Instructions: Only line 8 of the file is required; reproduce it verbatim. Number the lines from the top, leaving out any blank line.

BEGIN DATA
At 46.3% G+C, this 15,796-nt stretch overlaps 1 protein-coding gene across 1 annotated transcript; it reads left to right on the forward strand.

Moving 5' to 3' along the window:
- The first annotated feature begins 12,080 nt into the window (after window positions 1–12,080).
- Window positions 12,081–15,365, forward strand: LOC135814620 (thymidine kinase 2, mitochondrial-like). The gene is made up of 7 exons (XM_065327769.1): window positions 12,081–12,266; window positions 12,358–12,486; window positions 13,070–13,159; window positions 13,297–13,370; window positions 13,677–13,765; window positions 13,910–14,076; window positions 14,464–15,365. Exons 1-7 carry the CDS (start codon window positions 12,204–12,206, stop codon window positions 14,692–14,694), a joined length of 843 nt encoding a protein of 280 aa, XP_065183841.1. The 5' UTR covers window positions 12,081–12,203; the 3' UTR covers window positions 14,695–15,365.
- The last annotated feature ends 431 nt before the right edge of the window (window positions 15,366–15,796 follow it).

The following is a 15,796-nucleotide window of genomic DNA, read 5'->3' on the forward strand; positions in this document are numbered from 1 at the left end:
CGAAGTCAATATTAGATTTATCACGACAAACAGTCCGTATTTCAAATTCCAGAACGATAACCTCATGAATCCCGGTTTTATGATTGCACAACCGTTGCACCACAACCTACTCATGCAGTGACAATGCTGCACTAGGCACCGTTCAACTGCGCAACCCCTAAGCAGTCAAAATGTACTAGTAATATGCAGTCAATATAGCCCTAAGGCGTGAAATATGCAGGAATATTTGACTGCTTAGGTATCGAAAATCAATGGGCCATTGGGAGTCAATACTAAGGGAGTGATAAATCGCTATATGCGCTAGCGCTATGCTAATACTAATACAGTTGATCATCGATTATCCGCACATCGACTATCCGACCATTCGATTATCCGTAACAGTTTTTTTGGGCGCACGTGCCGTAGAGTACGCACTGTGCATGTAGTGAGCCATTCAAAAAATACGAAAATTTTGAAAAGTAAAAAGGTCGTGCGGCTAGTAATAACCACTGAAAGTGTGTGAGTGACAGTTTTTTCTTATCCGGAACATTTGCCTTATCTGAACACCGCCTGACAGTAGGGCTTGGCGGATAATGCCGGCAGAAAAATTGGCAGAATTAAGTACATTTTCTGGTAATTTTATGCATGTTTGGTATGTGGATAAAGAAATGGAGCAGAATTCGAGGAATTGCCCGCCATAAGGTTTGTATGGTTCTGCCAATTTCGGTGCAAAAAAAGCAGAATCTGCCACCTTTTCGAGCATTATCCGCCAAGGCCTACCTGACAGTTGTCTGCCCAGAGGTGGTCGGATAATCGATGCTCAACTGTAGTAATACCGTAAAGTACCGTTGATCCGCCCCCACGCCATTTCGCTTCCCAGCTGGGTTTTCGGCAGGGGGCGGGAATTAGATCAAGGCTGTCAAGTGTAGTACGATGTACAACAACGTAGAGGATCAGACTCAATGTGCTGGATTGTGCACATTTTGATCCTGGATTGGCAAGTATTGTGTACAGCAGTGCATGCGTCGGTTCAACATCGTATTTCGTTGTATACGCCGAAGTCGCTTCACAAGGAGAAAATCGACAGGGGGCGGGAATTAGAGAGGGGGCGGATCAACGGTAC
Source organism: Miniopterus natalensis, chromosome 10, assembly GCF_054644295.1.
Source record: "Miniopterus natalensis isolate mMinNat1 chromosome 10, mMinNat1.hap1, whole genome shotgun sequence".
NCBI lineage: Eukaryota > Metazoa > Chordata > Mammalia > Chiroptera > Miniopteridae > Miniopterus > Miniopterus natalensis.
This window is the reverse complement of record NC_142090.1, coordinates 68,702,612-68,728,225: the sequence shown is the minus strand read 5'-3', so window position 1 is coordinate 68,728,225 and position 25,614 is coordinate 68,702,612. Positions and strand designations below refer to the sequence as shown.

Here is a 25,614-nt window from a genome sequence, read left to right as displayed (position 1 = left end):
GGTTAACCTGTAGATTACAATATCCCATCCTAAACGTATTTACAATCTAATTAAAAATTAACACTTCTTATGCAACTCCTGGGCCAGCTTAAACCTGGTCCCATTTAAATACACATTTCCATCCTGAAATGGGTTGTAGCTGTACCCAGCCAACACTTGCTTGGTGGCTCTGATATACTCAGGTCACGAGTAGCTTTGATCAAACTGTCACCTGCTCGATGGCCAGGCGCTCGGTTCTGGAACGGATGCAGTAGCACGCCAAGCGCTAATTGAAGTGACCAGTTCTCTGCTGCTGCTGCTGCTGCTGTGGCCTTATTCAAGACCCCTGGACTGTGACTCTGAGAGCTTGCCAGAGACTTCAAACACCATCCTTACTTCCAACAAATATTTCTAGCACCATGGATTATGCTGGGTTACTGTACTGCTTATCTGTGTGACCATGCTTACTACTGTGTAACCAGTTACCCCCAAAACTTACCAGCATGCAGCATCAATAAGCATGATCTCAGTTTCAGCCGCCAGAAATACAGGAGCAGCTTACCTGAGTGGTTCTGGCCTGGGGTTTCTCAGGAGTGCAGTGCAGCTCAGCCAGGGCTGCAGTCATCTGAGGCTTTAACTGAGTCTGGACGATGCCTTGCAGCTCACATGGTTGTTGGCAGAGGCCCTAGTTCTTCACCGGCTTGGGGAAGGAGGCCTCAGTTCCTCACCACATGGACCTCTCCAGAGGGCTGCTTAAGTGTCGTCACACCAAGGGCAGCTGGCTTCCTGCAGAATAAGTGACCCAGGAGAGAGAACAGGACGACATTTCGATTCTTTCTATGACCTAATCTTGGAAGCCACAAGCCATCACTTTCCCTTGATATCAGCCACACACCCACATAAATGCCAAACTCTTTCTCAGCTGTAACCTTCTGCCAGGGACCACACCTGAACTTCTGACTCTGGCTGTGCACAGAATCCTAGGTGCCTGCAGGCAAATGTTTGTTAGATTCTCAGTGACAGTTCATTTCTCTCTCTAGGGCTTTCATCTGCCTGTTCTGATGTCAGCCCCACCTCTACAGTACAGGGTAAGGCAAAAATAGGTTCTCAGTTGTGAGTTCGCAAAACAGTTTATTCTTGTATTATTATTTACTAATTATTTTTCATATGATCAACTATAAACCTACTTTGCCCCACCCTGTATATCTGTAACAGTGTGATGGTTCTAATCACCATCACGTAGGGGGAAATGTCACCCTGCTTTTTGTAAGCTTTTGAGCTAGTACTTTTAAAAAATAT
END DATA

Source organism: Miniopterus natalensis, chromosome 10, assembly GCF_054644295.1.